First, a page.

Population pharmacokinetic analysis of average concentration at steady state of carbamazepine, lamotrigine, phenobarbital, phenytoin, topiramate, and valproate showed that typical rufinamide Cavss levels had little effect on the pharmacokinetics of other AEDs. Any effects, when they occur, have been more marked in the pediatric population.

Table 6 summarizes the drug-drug interactions of BANZEL (rufinamide tablets) with other AEDs.

Table 6: Summary of drug-drug interactions of BANZEL (rufinamide tablets) with other antiepileptic drugs

AED Co-administered Influence of Rufinamide on AED concentrationa) Influence of AED on Rufinamide concentration
Carbamazepine Decrease by 7 to 13%b) Decrease by 19 to 26% Dependent on dose of carbamazepine
Lamotrigine Decrease by 7 to 13%b) No Effect
Phenobarbital Increase by 8 to 13% b) Decrease by 25 to 46%c) d) Independent of dose or concentration of phenobarbital
Phenytoin Increase by 7 to 21% b) Decrease by 25 to 46%c) d) Independent of dose or concentration of phenytoin
Topiramate No Effect No Effect
Valproate No Effect Increase by <16 to 70%c)Dependent on concentration of valproate
Primidone Not Investigated Decrease by 25 to 46%c) d) Independent of dose or concentration of primidone
Benzodiazepines e) Not Investigated No Effect
a) Predictions are based on BANZEL (rufinamide tablets) concentrations at the maximum recommended dose of BANZEL (rufinamide tablets) .
b) Maximum changes predicted to be in children and in patients who achieve significantly higher levels of BANZEL, as the effect of rufinamide on these AEDs is concentration-dependent.
c) Larger effects in children at high doses/concentrations of AEDs.
d) Phenobarbital, primidone and phenytoin were treated as a single covariate (phenobarbital-type inducers) to examine the effect of these agents on BANZEL (rufinamide tablets) clearance.
e) All compounds of the benzodiazepine class were pooled to examine for 'class effect' on BANZEL (rufinamide tablets) clearance.

Phenytoin: The decrease in clearance of phenytoin estimated at typical levels of rufinamide (Cavss 15 μg/mL) is predicted to increase plasma levels of phenytoin by 7 to 21%. As phenytoin is known to have non-linear pharmacokinetics (clearance becomes saturated at higher doses), it is possible that exposure will be greater than the model prediction.

Effects of Other AEDs on BANZEL (rufinamide tablets)

Potent cytochrome P450 enzyme inducers, such as carbamazepine, phenytoin, primidone, and phenobarbital appear to increase the clearance of BANZEL (rufinamide tablets) (see Table 6). Given that the majority of clearance of BANZEL (rufinamide tablets) is via a non-CYP-dependent route, the observed decreases in blood levels seen with carbamazepine, phenytoin, phenobarbital, and primidone are unlikely to be entirely attributable to induction of a P450 enzyme. Other factors explaining this interaction are not understood. Any effects, where they occurred were likely to be more marked in the pediatric population.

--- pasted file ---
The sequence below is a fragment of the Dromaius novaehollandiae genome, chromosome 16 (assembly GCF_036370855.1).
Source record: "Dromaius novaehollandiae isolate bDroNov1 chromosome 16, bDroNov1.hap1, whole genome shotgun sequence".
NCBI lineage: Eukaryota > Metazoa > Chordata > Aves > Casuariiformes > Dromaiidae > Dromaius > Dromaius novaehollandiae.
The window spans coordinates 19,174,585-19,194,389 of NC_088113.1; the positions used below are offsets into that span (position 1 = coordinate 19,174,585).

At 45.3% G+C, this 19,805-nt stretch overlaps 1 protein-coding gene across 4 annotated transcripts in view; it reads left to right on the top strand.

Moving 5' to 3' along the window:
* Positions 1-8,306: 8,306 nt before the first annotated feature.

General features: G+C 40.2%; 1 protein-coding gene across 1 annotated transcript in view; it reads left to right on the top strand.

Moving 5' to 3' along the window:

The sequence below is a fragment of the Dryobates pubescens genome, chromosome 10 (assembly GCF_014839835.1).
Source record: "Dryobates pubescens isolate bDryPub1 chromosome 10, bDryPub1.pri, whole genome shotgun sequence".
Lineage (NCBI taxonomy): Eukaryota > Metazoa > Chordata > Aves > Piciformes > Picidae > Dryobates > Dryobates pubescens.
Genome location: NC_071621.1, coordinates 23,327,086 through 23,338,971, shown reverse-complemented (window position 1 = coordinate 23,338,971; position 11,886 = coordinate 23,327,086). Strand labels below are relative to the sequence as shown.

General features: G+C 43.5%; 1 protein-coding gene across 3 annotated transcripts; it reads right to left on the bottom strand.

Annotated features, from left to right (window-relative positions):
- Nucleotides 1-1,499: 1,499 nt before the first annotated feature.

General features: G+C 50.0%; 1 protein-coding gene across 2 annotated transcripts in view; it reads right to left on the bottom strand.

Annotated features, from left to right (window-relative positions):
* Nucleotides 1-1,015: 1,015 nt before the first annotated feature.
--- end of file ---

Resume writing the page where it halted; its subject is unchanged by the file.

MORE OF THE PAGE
Valproate: Based on a population pharmacokinetic analysis, rufinamide clearance was decreased by valproate. In children, valproate administration may lead to elevated levels of rufinamide by up to 70%. Patients stabilized on BANZEL (rufinamide tablets) before being prescribed valproate should begin valproate therapy at a low dose, and titrate to a clinically effective dose. Similarly, patients on valproate should begin at a BANZEL (rufinamide tablets) dose lower than 10 mg/kg/day (children) or 400 mg/day (adults) [see DOSAGE AND ADMINISTRATION].

Effects of BANZEL (rufinamide tablets) on other Medications

Hormonal contraceptives: Co-administration of BANZEL (rufinamide tablets) (800 mg BID for 14 days) and Ortho-Novum 1/35® resulted in a mean decrease in the ethinyl estradiol AUC0-24 of 22% and Cmax by 31% and norethindrone AUC0-24 by 14% and Cmax by 18%, respectively. The clinical significance of this decrease is unknown. Female patients of childbearing age should be warned that the concurrent use of BANZEL (rufinamide tablets) with hormonal contraceptives may render this method of contraception less effective. Additional non-hormonal forms of contraception are recommended when using BANZEL [see PATIENT INFORMATION].

Triazolam: Co-administration and pre-treatment with BANZEL (rufinamide tablets) (400 mg bid) resulted in a 37% decrease in AUC and a 23% decrease in Cmax of triazolam, a CYP 3A4 substrate.

Olanzapine: Co-administration and pre-treatment with BANZEL (rufinamide tablets) (400mg bid) resulted in no change in AUC and Cmax of olanzapine, a CYP 1A2 substrate.

Drug Abuse And Dependence

The abuse and dependence potential of BANZEL (rufinamide tablets) has not been evaluated in human studies.

Read the Banzel Drug Interactions Center for a complete guide to possible interactions

Last reviewed on RxList: 4/22/2011
This monograph has been modified to include the generic and brand name in many instances.